Fig. 2.

(left) OSIRIS photo and (right) wireframe diagram.

Fig. 2.

(left) OSIRIS photo and (right) wireframe diagram.

THE LIMB-SCATTER REMOTE SENSING TECHNIQUE

OSIRIS utilizes the “limb scatter” remote sensing technique to obtain information about the composition of Earth's atmosphere. The origins of the limb-scatter technique can be traced back to the 1960s, when an aircraft-borne instrument was used to measure the stratospheric aerosol layer (Cunnold et al. 1973). The first satellite application was the Solar Mesosphere Explorer mission, launched in 1981 and targeting the upper stratosphere and mesosphere (Barth et al. 1983). A list of past, current, and future limb-scatter missions is given in Table SB1.

Table SB1.

Summary of past, current, and upcoming limb-scatter missions.

Summary of past, current, and upcoming limb-scatter missions.
Summary of past, current, and upcoming limb-scatter missions.

The concept behind limb scatter is simple enough: sunlight enters Earth's atmosphere, undergoes one or more scattering events, enters the instrument's line of sight, and exits the atmosphere, after which it is collected and measured by the sensor. The line of sight, shown in Fig. SB1, represents the path along which the instrument “looks” (in reality the line is really more of an elongated cone due to the finite spatial resolution). The point along the line of sight that is closest to Earth is referred to as the tangent height. Information on the composition of the atmosphere may be derived through either the absolute intensity or the relative difference in intensity between wavelengths. By looking through the limb of atmosphere, the length of the path traversed by the sunlight becomes amplified, with the amplification greatest at the tangent point. Information on the composition vertical profile is obtained by combining observations at multiple tangent heights.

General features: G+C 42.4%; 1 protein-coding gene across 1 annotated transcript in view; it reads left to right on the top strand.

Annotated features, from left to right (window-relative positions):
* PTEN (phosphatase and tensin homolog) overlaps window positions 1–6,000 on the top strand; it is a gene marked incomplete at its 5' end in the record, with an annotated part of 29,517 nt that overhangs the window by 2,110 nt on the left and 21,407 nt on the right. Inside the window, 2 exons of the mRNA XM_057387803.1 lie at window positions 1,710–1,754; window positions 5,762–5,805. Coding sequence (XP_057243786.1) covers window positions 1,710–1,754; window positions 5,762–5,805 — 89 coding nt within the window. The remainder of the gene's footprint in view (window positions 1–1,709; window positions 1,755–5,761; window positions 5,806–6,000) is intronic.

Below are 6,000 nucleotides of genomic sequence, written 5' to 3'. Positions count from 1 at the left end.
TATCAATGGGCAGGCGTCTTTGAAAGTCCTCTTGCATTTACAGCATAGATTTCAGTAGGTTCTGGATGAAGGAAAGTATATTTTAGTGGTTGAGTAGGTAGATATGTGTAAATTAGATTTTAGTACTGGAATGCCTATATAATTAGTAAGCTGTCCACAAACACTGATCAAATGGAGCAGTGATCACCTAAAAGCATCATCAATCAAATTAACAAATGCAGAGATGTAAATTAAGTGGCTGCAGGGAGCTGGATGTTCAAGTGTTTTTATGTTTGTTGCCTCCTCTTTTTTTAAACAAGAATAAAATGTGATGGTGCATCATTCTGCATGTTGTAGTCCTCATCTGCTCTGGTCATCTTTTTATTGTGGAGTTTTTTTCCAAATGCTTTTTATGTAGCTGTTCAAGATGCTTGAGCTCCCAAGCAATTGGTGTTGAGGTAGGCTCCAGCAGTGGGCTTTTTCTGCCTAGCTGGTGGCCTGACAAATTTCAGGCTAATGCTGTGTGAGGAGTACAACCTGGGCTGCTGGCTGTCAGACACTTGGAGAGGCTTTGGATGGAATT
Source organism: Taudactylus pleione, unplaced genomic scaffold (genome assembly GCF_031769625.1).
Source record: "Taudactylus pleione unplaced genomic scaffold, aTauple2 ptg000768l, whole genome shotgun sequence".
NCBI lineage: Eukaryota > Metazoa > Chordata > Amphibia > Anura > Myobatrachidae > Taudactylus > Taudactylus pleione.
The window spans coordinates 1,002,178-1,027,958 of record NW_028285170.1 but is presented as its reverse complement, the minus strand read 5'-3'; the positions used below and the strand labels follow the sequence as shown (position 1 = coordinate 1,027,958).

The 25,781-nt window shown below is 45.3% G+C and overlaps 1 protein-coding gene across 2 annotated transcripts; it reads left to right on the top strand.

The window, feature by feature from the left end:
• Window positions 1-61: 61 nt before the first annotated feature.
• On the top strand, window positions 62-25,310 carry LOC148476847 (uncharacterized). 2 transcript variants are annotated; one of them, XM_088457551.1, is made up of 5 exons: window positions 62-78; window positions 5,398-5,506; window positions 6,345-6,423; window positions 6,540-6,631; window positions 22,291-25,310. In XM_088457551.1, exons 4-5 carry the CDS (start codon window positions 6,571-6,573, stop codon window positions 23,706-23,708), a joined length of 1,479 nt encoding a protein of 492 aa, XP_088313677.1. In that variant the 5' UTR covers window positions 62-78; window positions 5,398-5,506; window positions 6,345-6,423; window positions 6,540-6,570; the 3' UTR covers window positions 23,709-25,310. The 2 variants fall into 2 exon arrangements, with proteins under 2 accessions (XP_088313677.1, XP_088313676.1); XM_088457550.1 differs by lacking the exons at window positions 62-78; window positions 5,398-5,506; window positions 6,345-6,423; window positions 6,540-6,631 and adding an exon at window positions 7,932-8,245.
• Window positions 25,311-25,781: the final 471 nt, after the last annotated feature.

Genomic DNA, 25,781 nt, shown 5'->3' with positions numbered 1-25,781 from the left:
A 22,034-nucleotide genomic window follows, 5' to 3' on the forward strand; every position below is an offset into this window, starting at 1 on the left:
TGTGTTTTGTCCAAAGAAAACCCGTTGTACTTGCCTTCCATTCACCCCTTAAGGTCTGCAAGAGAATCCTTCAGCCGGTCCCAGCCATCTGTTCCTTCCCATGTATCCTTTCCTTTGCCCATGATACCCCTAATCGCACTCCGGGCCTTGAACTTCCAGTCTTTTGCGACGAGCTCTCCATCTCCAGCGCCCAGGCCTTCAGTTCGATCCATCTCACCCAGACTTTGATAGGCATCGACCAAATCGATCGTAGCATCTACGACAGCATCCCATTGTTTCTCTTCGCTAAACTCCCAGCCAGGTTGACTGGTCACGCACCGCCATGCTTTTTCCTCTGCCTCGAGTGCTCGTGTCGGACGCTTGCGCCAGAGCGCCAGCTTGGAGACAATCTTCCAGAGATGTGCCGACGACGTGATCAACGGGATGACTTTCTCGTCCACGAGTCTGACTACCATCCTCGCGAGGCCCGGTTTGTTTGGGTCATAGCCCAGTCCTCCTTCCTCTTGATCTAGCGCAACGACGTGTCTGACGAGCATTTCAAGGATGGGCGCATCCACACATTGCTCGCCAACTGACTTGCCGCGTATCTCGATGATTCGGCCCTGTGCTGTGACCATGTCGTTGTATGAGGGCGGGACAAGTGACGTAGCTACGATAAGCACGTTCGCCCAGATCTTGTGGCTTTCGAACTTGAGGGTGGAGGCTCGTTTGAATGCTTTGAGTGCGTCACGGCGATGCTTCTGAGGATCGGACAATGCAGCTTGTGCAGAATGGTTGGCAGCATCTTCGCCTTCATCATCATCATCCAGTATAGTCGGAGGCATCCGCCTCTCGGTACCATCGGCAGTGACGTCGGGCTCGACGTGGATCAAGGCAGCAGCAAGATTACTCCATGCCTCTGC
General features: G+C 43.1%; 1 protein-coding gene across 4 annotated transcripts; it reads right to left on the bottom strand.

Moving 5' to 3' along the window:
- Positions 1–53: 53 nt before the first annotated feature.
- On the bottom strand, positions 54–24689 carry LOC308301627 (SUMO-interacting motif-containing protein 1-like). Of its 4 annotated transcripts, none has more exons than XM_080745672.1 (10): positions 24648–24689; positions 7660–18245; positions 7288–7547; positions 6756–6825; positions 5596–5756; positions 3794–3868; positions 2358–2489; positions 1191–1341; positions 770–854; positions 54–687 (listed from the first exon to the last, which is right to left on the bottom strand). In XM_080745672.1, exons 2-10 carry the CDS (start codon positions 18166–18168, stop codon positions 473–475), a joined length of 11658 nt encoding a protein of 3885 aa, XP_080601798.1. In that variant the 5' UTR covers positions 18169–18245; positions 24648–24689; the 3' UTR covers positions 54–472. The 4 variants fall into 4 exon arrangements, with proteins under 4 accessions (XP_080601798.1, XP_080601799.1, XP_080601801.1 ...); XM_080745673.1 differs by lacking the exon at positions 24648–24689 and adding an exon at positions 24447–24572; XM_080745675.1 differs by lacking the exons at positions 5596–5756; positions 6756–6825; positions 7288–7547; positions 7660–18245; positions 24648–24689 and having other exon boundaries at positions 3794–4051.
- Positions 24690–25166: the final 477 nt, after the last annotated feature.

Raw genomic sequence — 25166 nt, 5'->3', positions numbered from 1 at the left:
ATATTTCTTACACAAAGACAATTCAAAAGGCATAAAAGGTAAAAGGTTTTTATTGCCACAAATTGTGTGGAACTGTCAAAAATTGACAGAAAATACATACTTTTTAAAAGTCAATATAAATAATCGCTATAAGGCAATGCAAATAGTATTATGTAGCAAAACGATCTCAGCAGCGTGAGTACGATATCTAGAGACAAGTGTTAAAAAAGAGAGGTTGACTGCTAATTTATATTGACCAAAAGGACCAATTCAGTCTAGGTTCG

Fig. SB1.

Depiction of limb-scatter geometry. Here, the orbital plane coincides with the terminator (day–night boundary), which is not always the case (LOS is for OSIRIS and SSA is the angle between the incoming solar beam and the LOS).

Fig. SB1.

Depiction of limb-scatter geometry. Here, the orbital plane coincides with the terminator (day–night boundary), which is not always the case (LOS is for OSIRIS and SSA is the angle between the incoming solar beam and the LOS).

The sunlight collected by the sensor may have taken any number of different paths through the atmosphere (in principle, a different path for each photon). The simplest path is single scattering of the incoming sunlight into the line of sight. Alternatively, the path may include one or more scattering events prior to entering the instrument line of sight and/or one or more reflections off the surface or cloud (see Fig. SB2). Therein lies the complication: a correct interpretation of limb-scattered spectra requires knowledge of the paths the sunlight has traversed through the atmosphere. Unravelling this requires complex computer models to determine a solution to the equation of radiative transfer in an inhomogeneous, scattering atmosphere (e.g., Chandrasekhar 1960; also discussed in the sidebar on the solution of the radiative transfer equation in limb geometry).

Fig. SB2.